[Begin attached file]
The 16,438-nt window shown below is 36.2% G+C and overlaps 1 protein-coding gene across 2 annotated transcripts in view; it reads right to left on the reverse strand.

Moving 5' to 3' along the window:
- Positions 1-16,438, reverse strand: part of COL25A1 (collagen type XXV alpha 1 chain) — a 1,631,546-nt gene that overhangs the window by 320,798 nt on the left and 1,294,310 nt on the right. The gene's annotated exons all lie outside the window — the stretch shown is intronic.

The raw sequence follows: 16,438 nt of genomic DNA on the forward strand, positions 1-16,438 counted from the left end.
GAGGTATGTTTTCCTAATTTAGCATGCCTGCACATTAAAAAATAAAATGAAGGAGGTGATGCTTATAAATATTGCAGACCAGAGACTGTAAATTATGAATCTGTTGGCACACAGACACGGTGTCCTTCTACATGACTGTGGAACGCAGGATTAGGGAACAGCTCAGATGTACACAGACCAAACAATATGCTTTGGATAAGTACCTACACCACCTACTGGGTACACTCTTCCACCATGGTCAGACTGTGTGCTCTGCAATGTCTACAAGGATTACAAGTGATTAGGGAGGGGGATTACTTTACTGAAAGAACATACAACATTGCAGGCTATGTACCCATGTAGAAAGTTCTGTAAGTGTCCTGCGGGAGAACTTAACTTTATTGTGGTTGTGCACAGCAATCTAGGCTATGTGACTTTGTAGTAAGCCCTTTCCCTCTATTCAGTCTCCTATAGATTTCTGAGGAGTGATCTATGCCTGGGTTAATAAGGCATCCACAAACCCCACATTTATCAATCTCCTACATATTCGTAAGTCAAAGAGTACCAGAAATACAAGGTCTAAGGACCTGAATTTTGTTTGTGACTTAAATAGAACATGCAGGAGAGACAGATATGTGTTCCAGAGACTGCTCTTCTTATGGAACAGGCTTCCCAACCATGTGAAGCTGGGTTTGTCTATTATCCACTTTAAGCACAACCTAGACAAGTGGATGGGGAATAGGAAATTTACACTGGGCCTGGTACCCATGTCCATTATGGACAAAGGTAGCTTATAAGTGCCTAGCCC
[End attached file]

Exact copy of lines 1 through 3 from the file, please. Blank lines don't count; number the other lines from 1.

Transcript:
The 16,438-nt window shown below is 36.2% G+C and overlaps 1 protein-coding gene across 2 annotated transcripts in view; it reads right to left on the reverse strand.

Moving 5' to 3' along the window:
- Positions 1-16,438, reverse strand: part of COL25A1 (collagen type XXV alpha 1 chain) — a 1,631,546-nt gene that overhangs the window by 320,798 nt on the left and 1,294,310 nt on the right. The gene's annotated exons all lie outside the window — the stretch shown is intronic.